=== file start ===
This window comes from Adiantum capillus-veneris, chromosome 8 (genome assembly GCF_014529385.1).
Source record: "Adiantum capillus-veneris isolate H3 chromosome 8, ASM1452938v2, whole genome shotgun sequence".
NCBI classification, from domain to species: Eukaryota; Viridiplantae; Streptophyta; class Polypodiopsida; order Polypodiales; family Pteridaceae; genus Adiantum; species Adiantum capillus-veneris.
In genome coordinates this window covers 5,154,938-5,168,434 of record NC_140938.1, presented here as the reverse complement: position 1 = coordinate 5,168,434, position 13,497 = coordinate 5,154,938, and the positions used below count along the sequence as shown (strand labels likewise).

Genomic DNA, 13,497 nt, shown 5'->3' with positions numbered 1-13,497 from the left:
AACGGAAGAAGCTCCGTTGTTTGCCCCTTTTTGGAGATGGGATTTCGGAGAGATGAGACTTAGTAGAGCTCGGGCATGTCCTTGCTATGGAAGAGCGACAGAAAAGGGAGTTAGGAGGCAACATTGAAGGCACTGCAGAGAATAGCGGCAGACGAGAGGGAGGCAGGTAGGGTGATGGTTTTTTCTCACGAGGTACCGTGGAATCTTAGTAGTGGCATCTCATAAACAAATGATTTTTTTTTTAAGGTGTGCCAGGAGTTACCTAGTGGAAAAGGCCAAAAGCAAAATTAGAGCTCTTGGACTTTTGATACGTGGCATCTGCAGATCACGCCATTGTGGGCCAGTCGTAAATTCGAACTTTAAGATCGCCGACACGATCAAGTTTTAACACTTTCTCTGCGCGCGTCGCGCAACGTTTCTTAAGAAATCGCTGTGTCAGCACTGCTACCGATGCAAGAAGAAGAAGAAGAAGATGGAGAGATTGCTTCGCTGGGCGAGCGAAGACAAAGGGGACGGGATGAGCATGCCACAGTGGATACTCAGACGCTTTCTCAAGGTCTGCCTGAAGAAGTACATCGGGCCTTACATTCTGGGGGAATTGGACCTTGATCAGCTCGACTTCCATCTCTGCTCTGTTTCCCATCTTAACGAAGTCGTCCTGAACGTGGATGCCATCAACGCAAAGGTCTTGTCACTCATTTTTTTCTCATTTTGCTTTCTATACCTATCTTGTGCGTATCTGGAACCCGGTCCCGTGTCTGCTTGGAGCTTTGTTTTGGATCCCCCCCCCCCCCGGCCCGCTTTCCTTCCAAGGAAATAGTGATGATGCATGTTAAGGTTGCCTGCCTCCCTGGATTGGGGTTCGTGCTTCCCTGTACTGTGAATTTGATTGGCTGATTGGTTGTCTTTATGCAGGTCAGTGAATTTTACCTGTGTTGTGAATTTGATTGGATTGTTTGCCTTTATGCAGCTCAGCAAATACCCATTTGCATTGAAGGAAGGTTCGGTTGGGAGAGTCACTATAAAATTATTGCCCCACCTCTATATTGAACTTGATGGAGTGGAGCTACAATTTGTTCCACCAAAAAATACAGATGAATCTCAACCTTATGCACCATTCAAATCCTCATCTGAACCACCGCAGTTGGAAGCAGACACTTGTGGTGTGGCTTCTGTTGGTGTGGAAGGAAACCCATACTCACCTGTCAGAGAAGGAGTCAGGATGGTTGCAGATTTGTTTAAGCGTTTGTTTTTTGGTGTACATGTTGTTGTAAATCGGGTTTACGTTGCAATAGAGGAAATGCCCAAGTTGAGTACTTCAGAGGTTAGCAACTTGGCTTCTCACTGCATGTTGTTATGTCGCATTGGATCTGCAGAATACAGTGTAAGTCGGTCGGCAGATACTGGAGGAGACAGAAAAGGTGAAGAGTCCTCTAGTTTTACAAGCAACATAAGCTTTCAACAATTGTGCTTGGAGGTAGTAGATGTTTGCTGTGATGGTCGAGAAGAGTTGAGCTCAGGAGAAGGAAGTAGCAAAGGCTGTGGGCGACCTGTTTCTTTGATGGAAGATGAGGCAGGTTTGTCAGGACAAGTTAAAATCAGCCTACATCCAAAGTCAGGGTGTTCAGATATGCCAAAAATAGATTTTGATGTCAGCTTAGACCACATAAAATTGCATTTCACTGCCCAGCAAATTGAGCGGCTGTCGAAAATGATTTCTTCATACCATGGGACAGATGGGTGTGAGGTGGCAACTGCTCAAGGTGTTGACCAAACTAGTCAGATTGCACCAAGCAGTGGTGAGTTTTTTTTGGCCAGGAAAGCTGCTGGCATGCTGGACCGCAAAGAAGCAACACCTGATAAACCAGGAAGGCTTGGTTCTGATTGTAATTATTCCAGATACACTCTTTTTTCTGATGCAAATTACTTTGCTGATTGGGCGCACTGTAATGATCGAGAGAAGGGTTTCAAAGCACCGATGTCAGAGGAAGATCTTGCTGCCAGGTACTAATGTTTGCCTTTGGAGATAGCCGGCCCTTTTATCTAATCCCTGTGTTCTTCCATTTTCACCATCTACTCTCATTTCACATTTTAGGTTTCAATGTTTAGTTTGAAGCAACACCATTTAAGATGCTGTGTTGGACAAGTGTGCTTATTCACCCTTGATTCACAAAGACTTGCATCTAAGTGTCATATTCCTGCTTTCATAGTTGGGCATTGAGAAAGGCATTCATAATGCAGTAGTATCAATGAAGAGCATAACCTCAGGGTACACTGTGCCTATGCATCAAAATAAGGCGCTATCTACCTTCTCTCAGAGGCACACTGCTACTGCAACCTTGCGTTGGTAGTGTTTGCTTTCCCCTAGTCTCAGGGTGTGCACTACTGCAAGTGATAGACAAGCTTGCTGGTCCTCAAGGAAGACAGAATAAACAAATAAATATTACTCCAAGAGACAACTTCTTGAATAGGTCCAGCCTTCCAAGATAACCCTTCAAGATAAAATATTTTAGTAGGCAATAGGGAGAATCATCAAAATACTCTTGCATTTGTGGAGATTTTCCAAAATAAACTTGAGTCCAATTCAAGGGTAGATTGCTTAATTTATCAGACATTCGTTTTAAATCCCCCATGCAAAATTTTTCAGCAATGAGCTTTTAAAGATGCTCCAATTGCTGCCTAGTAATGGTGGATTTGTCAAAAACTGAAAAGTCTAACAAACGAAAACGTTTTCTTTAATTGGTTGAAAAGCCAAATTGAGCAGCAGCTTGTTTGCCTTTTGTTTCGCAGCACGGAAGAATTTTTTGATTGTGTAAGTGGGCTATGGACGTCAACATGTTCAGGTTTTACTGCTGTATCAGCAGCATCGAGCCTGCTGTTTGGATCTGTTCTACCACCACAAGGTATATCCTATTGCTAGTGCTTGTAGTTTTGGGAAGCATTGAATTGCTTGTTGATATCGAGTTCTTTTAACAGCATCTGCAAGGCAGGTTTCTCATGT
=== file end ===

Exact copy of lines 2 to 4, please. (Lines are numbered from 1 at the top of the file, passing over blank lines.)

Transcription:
Source record: "Adiantum capillus-veneris isolate H3 chromosome 8, ASM1452938v2, whole genome shotgun sequence".
NCBI classification, from domain to species: Eukaryota; Viridiplantae; Streptophyta; class Polypodiopsida; order Polypodiales; family Pteridaceae; genus Adiantum; species Adiantum capillus-veneris.
In genome coordinates this window covers 5,154,938-5,168,434 of record NC_140938.1, presented here as the reverse complement: position 1 = coordinate 5,168,434, position 13,497 = coordinate 5,154,938, and the positions used below count along the sequence as shown (strand labels likewise).